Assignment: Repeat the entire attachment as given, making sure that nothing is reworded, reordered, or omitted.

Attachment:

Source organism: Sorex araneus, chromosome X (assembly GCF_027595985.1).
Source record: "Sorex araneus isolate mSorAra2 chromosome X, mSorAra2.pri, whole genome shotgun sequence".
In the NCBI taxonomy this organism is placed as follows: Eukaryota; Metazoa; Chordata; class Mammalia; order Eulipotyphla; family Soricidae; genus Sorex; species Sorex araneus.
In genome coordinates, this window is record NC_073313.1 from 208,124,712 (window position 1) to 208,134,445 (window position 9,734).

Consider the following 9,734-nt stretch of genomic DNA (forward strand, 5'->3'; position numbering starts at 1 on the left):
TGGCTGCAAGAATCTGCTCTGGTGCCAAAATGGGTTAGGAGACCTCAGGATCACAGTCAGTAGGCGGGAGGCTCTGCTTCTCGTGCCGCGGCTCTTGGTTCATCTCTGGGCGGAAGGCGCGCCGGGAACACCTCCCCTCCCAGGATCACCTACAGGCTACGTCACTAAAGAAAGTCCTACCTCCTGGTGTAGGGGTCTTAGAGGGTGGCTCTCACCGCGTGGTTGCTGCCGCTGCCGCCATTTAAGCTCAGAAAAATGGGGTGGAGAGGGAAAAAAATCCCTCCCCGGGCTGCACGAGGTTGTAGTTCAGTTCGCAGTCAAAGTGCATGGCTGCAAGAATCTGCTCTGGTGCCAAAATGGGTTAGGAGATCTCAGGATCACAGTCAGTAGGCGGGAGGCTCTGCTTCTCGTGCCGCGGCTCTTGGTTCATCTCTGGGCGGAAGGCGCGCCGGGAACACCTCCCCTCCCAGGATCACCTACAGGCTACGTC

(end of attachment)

Source organism: Sorex araneus, chromosome X (assembly GCF_027595985.1).
Source record: "Sorex araneus isolate mSorAra2 chromosome X, mSorAra2.pri, whole genome shotgun sequence".
In the NCBI taxonomy this organism is placed as follows: Eukaryota; Metazoa; Chordata; class Mammalia; order Eulipotyphla; family Soricidae; genus Sorex; species Sorex araneus.
In genome coordinates, this window is record NC_073313.1 from 208,124,712 (window position 1) to 208,134,445 (window position 9,734).

Consider the following 9,734-nt stretch of genomic DNA (forward strand, 5'->3'; position numbering starts at 1 on the left):
TGGCTGCAAGAATCTGCTCTGGTGCCAAAATGGGTTAGGAGACCTCAGGATCACAGTCAGTAGGCGGGAGGCTCTGCTTCTCGTGCCGCGGCTCTTGGTTCATCTCTGGGCGGAAGGCGCGCCGGGAACACCTCCCCTCCCAGGATCACCTACAGGCTACGTCACTAAAGAAAGTCCTACCTCCTGGTGTAGGGGTCTTAGAGGGTGGCTCTCACCGCGTGGTTGCTGCCGCTGCCGCCATTTAAGCTCAGAAAAATGGGGTGGAGAGGGAAAAAAATCCCTCCCCGGGCTGCACGAGGTTGTAGTTCAGTTCGCAGTCAAAGTGCATGGCTGCAAGAATCTGCTCTGGTGCCAAAATGGGTTAGGAGATCTCAGGATCACAGTCAGTAGGCGGGAGGCTCTGCTTCTCGTGCCGCGGCTCTTGGTTCATCTCTGGGCGGAAGGCGCGCCGGGAACACCTCCCCTCCCAGGATCACCTACAGGCTACGTC